Happy Birthday United States of America, First World Wonderland, land where my bread is buttered. Baked, sliced, toasted, buttered, tasted. I'm lucky.


Prince once sang "Let's Go Crazy", and it's certainly possible these days, just by strolling through the lawn tool department at Home Depot.

Acquire some of the POWER versions of these 1st-world-wonders, and "'ve got Power by the Hour in Your Hand". (Thank you ancient McCullough chainsaw jingle.)

I emphasize POWER because certain power tools are life-changing. A select group. Wielding this power can change a beach wimp into Charles Atlas, a Clark Kent into Superman, and allow him to take on projects previously thought neither to be possible nor necessary.

Powerwashers, weed trimmers, and chain saws are charter members of this elite club. (Founding members of the safety committee too: Eye protection, gloves, long pants, caution...)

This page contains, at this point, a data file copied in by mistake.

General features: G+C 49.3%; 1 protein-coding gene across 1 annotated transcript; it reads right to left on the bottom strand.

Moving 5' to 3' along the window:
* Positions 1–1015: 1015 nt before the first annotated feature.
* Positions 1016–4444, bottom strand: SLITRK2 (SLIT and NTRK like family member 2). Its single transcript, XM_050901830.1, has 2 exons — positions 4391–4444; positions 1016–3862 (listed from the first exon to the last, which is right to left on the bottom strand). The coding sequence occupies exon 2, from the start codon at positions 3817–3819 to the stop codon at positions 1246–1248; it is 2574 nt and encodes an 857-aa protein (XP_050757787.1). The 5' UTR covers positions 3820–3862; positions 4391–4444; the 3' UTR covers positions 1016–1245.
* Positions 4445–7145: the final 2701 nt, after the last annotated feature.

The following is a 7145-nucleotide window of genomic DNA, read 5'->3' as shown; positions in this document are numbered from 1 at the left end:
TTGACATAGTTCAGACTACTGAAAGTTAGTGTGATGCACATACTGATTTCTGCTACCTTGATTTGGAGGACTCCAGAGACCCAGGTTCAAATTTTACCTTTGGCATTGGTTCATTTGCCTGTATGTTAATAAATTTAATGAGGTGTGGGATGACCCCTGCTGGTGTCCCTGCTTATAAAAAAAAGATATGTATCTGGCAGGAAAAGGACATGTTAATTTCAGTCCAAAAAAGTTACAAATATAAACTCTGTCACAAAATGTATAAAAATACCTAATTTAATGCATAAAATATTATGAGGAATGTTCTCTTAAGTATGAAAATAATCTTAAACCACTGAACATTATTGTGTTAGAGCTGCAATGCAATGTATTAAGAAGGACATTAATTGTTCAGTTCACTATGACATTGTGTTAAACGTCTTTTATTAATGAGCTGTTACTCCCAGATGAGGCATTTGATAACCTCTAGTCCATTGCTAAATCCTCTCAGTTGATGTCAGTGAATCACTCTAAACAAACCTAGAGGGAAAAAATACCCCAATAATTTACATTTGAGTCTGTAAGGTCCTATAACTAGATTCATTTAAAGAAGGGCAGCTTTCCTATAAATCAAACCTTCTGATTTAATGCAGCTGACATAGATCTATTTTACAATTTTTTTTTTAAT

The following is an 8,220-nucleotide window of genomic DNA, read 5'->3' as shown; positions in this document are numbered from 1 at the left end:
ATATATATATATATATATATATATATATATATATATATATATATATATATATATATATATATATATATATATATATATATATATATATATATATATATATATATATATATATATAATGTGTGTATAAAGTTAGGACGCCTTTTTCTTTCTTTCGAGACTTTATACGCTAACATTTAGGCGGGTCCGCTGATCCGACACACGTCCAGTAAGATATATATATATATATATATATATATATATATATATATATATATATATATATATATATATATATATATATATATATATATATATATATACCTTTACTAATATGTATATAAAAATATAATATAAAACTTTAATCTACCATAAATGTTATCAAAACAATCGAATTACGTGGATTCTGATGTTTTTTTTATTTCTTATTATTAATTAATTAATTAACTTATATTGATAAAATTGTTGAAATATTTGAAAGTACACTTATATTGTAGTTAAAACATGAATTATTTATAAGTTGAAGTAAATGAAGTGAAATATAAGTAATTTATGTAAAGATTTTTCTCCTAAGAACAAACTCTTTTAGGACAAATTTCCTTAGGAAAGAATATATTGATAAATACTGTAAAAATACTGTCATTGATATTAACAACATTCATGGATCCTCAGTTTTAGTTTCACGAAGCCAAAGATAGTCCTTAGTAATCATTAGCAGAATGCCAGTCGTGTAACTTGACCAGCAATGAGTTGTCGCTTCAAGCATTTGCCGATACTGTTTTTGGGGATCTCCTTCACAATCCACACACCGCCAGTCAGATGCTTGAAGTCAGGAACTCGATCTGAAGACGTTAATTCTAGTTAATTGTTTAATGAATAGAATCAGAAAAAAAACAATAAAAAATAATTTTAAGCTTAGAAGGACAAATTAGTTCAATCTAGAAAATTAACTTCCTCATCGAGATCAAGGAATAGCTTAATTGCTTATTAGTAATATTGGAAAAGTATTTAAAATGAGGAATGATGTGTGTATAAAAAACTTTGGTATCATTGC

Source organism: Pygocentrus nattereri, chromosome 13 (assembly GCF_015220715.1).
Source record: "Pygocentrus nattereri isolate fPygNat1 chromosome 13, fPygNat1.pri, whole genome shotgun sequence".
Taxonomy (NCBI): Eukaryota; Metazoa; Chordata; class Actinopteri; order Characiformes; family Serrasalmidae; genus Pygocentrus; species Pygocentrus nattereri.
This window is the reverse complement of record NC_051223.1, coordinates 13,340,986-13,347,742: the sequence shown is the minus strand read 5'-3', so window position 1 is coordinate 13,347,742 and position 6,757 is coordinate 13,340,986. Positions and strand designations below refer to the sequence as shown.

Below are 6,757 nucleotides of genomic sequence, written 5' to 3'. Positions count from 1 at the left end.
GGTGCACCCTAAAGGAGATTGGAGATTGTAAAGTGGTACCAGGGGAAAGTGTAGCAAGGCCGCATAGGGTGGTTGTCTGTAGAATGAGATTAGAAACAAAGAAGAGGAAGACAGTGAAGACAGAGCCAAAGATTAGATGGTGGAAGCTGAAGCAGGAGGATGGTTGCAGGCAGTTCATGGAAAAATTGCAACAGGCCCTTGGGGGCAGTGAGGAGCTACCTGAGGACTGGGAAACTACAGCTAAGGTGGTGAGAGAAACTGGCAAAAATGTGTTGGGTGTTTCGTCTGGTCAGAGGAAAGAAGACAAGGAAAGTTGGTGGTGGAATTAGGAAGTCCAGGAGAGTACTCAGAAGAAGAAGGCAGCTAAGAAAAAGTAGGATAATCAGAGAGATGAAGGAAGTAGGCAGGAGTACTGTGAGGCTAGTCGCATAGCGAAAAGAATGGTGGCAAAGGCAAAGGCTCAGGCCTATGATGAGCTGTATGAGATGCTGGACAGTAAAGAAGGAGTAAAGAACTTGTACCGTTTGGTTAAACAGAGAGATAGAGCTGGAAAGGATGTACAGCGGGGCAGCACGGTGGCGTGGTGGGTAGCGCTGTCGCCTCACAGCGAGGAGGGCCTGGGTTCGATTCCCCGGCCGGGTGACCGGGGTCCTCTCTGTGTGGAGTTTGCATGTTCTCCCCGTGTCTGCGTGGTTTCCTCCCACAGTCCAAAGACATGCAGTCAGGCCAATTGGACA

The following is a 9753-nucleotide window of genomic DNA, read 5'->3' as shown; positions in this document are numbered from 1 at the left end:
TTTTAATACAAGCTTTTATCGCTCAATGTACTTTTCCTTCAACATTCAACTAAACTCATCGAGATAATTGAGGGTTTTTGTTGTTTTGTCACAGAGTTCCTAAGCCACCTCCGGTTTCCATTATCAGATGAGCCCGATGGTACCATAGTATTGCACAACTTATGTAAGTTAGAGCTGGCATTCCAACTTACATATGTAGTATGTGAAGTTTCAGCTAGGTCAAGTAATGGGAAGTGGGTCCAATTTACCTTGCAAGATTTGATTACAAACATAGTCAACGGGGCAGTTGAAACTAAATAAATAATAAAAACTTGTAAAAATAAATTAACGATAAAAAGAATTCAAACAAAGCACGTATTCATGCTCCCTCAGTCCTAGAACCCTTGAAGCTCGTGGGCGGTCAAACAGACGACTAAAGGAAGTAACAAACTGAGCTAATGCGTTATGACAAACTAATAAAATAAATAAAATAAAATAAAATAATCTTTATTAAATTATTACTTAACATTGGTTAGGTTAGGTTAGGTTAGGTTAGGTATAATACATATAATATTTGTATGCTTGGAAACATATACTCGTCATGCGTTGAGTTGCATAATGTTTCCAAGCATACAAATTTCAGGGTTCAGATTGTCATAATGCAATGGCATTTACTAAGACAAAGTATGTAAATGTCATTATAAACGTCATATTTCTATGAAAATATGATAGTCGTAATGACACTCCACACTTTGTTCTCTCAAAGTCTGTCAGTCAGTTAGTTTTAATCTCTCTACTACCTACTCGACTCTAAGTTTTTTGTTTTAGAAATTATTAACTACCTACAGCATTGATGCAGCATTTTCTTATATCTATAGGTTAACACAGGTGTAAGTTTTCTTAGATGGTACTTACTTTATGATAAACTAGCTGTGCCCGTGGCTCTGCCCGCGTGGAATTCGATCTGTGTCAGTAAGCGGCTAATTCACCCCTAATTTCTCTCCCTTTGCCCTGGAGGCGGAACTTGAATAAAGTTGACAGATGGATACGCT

The powerwasher can gently remove bird leavings two stories up, or it can blow a hole straight through the wall. With a turn of a valve it can gently wash the dog or create past-the-gasket carpet-soaking gale-force car-washing rain. So much power you can alMOST remove the stains on a maintenance free deck!

Weed-eaters, weed-whackers, we'd NOT be better off without them. Sure beats hand grass clippers. Now you can "clip" the edge of your driveway neater than you can clip the nails on your hand. Just gonna do that "little section" of lawn with the trimmer instead of mowing..... And you'd be surprised at how large a sapling trunk you can gnaw through with this baby. Ummm, sorry about the roses.

Lopping and chopping a chore? Chainsaws make it a snore. A loud ANGRY snore, and with flesh-ripping gore, if you're not careful. REALLY careful. Maybe I'll prune that little branch over there. Then that one, and that one, gotta even it up.....Great for helping with neighbor projects, too. You da man.

And I haven't even gotten to power CONSTRUCTION tools yet !
Be on the lookout for this blog-to-be.